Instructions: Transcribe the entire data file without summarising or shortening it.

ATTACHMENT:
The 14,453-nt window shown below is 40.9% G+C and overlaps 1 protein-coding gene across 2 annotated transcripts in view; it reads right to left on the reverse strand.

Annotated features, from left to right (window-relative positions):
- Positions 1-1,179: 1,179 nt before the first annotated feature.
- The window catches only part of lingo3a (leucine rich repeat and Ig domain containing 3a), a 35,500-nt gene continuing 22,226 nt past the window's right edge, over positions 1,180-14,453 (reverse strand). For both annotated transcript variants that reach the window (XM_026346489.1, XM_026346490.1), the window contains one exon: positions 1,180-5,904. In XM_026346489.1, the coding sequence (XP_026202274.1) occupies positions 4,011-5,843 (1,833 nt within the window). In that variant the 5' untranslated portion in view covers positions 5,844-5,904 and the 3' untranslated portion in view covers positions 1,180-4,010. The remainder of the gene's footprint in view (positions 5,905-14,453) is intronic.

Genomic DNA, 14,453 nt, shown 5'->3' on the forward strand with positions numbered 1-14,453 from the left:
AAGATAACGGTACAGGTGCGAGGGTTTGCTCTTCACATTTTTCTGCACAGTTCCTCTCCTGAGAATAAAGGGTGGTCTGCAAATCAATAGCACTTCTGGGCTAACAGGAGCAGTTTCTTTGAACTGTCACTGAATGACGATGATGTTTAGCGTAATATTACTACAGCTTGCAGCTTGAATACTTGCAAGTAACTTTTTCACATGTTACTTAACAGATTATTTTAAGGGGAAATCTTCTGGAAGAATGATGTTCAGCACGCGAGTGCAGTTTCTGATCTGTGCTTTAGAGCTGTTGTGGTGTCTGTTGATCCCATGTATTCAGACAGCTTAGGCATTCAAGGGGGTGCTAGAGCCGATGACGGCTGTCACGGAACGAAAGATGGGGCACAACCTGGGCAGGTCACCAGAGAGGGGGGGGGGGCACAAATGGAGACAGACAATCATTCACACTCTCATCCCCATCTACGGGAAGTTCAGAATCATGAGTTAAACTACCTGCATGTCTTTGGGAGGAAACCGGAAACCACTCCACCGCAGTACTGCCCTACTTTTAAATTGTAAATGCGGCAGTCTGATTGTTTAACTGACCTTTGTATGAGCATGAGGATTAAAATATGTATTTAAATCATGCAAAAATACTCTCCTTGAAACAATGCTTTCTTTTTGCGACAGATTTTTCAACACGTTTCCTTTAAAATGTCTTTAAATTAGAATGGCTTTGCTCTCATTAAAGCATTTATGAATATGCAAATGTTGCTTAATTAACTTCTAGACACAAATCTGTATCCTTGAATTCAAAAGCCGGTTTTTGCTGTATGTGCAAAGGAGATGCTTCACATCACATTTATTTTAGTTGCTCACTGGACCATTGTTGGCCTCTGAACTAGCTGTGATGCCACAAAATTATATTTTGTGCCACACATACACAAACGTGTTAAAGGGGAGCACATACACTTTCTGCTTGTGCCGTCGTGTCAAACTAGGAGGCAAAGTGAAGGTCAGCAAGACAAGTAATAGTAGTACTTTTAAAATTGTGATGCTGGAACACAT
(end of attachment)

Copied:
The 14,453-nt window shown below is 40.9% G+C and overlaps 1 protein-coding gene across 2 annotated transcripts in view; it reads right to left on the reverse strand.

Annotated features, from left to right (window-relative positions):
- Positions 1-1,179: 1,179 nt before the first annotated feature.
- The window catches only part of lingo3a (leucine rich repeat and Ig domain containing 3a), a 35,500-nt gene continuing 22,226 nt past the window's right edge, over positions 1,180-14,453 (reverse strand). For both annotated transcript variants that reach the window (XM_026346489.1, XM_026346490.1), the window contains one exon: positions 1,180-5,904. In XM_026346489.1, the coding sequence (XP_026202274.1) occupies positions 4,011-5,843 (1,833 nt within the window). In that variant the 5' untranslated portion in view covers positions 5,844-5,904 and the 3' untranslated portion in view covers positions 1,180-4,010. The remainder of the gene's footprint in view (positions 5,905-14,453) is intronic.

Genomic DNA, 14,453 nt, shown 5'->3' on the forward strand with positions numbered 1-14,453 from the left:
AAGATAACGGTACAGGTGCGAGGGTTTGCTCTTCACATTTTTCTGCACAGTTCCTCTCCTGAGAATAAAGGGTGGTCTGCAAATCAATAGCACTTCTGGGCTAACAGGAGCAGTTTCTTTGAACTGTCACTGAATGACGATGATGTTTAGCGTAATATTACTACAGCTTGCAGCTTGAATACTTGCAAGTAACTTTTTCACATGTTACTTAACAGATTATTTTAAGGGGAAATCTTCTGGAAGAATGATGTTCAGCACGCGAGTGCAGTTTCTGATCTGTGCTTTAGAGCTGTTGTGGTGTCTGTTGATCCCATGTATTCAGACAGCTTAGGCATTCAAGGGGGTGCTAGAGCCGATGACGGCTGTCACGGAACGAAAGATGGGGCACAACCTGGGCAGGTCACCAGAGAGGGGGGGGGGGCACAAATGGAGACAGACAATCATTCACACTCTCATCCCCATCTACGGGAAGTTCAGAATCATGAGTTAAACTACCTGCATGTCTTTGGGAGGAAACCGGAAACCACTCCACCGCAGTACTGCCCTACTTTTAAATTGTAAATGCGGCAGTCTGATTGTTTAACTGACCTTTGTATGAGCATGAGGATTAAAATATGTATTTAAATCATGCAAAAATACTCTCCTTGAAACAATGCTTTCTTTTTGCGACAGATTTTTCAACACGTTTCCTTTAAAATGTCTTTAAATTAGAATGGCTTTGCTCTCATTAAAGCATTTATGAATATGCAAATGTTGCTTAATTAACTTCTAGACACAAATCTGTATCCTTGAATTCAAAAGCCGGTTTTTGCTGTATGTGCAAAGGAGATGCTTCACATCACATTTATTTTAGTTGCTCACTGGACCATTGTTGGCCTCTGAACTAGCTGTGATGCCACAAAATTATATTTTGTGCCACACATACACAAACGTGTTAAAGGGGAGCACATACACTTTCTGCTTGTGCCGTCGTGTCAAACTAGGAGGCAAAGTGAAGGTCAGCAAGACAAGTAATAGTAGTACTTTTAAAATTGTGATGCTGGAACACAT